The other day, I was beginning a prospective student and when we got to mat pulls, this man does three of them and then pulls up lame. Still, not a problem, I am in the business of training people, as long as you have the desire and the will, I am going to help you. It's my job. After that, the guy was barely useless for the rest of the hour class. He didn't hit a pad since he was clutching his stomach the entire time. Still, no problem, I'll train you if you want it.
I just received an email saying "The training was too combat oriented". I don't know what this means, it's a martial art. It wouldn't be so bad except, this person was a pretty beefy guy who claimed he worked out regularly and power lifted. Believe me, after his performance on the mat, I seriously question the validity of this statement.
Keep in mind, I am not trying to train an "uber-samurai", I train college and professional women, mothers of one, two or more, training with me, men and women from a variety of backgrounds. All of them have one thing in common, the desire to improve. The class is rigorous, but you can participate at your own speed.
So how does this pertain to your training and life as we know it? First off, if your training for anything where the end result is contact with another human being you better be ready for this. You will get hurt. You will lesson the degree of which you will get hurt by how good of shape you are in and how hard you train. If you think you are going to get into a real fight without sustaining injury, you will be sadly, or gravely disappointed. If you think you will not get winded or exhausted in a few short moments, you are in for a world of hurt. You need to be in the best shape you can possibly be in period. Knowing what to do is only half of it. How to training it and keeping yourself in shape is the other. The better in shape you are in, the better you will perform. It's like having a Ferrari Enzo and having no fuel and no insurance. It looks good and in theory, it will be the fastest thing on the road. The reality is, it's a $1,000,000 paper weight that couldn't beat a scooter.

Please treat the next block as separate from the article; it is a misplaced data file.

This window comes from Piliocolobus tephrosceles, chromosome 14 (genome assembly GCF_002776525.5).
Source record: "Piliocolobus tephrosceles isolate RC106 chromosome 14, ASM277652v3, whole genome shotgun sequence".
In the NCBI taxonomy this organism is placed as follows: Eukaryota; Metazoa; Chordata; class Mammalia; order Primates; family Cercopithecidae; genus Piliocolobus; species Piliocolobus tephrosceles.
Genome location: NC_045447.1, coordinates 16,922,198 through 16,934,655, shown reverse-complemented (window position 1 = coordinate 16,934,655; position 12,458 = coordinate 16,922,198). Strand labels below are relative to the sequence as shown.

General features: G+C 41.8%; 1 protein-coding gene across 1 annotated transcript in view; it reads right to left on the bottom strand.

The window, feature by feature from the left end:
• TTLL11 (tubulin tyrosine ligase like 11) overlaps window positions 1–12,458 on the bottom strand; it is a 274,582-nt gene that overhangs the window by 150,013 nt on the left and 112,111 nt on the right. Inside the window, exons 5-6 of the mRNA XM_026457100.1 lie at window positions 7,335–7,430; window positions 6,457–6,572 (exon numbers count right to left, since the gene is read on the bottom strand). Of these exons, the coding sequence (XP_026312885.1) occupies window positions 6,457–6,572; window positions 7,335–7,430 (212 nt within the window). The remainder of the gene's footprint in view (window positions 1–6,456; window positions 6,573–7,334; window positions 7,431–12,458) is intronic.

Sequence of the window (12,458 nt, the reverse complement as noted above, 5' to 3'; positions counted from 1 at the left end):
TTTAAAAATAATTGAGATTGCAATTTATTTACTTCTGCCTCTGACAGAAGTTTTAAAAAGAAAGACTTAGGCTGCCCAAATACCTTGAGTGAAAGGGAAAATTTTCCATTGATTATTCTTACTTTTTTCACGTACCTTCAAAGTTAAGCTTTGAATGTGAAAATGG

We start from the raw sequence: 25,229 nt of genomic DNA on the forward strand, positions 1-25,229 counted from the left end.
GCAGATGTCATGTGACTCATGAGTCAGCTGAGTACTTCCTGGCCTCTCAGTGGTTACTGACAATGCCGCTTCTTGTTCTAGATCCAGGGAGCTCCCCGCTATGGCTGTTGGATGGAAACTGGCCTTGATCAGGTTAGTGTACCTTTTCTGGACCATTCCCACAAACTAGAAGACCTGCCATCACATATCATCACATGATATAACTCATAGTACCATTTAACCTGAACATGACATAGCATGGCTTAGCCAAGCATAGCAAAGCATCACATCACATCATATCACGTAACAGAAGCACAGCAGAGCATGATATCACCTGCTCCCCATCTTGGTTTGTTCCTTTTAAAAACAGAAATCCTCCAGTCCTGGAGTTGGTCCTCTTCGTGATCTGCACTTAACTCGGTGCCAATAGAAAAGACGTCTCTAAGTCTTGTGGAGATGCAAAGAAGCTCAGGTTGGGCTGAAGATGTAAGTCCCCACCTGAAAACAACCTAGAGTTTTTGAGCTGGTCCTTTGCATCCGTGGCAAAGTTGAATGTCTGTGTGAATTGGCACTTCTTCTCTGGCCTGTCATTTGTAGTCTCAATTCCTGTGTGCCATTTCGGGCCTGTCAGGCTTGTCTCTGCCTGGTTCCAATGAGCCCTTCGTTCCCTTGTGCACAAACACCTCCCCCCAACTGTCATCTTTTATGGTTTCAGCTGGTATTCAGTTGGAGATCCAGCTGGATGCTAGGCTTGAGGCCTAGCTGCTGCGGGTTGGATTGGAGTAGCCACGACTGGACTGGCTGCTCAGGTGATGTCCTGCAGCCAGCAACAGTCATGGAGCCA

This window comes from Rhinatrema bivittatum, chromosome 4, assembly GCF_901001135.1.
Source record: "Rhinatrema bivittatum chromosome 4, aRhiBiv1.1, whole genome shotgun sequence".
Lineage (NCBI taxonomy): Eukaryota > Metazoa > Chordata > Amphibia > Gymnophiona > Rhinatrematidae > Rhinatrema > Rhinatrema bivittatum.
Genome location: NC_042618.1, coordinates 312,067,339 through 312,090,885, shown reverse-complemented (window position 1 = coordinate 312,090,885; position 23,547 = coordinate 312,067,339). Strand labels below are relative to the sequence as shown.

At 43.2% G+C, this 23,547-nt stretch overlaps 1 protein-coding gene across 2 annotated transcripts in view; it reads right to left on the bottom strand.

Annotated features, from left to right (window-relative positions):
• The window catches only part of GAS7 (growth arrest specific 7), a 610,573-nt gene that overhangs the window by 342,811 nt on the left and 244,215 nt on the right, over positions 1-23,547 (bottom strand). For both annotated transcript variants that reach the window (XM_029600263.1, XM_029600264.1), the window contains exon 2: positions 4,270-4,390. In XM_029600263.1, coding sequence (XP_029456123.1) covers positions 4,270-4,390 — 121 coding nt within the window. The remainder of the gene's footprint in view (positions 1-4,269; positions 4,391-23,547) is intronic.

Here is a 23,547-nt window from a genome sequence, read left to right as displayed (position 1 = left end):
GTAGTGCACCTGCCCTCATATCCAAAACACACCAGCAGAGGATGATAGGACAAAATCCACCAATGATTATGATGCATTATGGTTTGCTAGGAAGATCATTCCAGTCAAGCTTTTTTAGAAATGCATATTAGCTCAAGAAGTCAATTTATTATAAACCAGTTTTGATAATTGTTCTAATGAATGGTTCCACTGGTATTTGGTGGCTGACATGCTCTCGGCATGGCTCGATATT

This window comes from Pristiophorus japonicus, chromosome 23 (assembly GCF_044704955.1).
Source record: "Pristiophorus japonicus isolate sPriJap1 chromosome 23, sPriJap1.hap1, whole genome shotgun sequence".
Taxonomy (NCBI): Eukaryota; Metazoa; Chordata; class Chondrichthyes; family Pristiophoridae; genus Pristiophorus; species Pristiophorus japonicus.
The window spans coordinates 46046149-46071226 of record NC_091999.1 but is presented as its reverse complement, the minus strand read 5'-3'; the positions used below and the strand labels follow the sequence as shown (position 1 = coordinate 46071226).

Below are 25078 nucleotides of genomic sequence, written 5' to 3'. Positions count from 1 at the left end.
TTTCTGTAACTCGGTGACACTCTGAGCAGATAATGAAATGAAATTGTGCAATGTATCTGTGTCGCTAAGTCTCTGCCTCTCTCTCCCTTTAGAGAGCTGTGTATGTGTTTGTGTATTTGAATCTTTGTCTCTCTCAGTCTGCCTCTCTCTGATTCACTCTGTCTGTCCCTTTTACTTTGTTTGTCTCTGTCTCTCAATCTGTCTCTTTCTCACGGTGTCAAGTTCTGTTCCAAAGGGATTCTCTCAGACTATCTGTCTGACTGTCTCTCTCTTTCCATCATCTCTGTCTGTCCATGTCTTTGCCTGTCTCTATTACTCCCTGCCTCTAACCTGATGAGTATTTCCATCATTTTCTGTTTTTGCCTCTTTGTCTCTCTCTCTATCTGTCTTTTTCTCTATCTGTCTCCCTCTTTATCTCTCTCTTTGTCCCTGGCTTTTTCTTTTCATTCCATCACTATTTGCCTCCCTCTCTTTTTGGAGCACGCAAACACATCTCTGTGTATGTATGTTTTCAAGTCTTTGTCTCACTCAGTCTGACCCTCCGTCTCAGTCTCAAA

Your method of self defense is only as good as the delivery system it comes in (that's you). If you think that knowing something will save you, maybe under the optimum circumstances. Maybe if you can get a clean first shot off. Maybe if you get the drop on your target. Unfortunately this is rarely the case. Usually you don't get the opportunity to pick the time and the place, your assailant does. Oh yeah, you may miss. People have a tendency to a ?move. So you better be ready for the long haul. If you can end the fight before it starts, great. But plan for the worst and hope for the best.
Like my coach @ Lehigh, Thad Turner told me, "Any idiot can get in shape; you just want to do it". Nothing worth anything comes fast, easy and without a price. Yes there are more efficient ways of getting the job done, but EASY is a relative term.
Damian Ross is the owner of Zenshin and instructor of Tekkenryu jujutsu and Kodokan Judo. He started competing in the combative sport of wrestling in 1975 at the age of 7 and began his study of Asian martial arts with Moo Duk Kwan Tae Kwon Do at the age of 16 in 1984. In 1989, Shinan Cestari gave a seminar at Sensei Ross's dojo. Sensei Ross has trained under Shinan Cestari's direction ever since. In addition to Tekkenryu Jujutsu, Judo and Tae Kwon Do, Sensei Ross has also studied Bando. Sensei Ross continues his study of Judo under the direction of 8th degree black belt Yoshisada Yonezuka and Tekkenryu Jujutsu under it's founder, Carl Cestari. Below are is a list of some of his title ranks:
Yodan (fourth degree black belt) Tekkenryu Jujutsu under Carl Cestari
Shodan (First degree black belt) Kodokan Judo under Yoshisada Yonezuka
Varsity Wrestling Lehigh University under Thad Turner
2nd Degree Black Belt Tae Kwon Do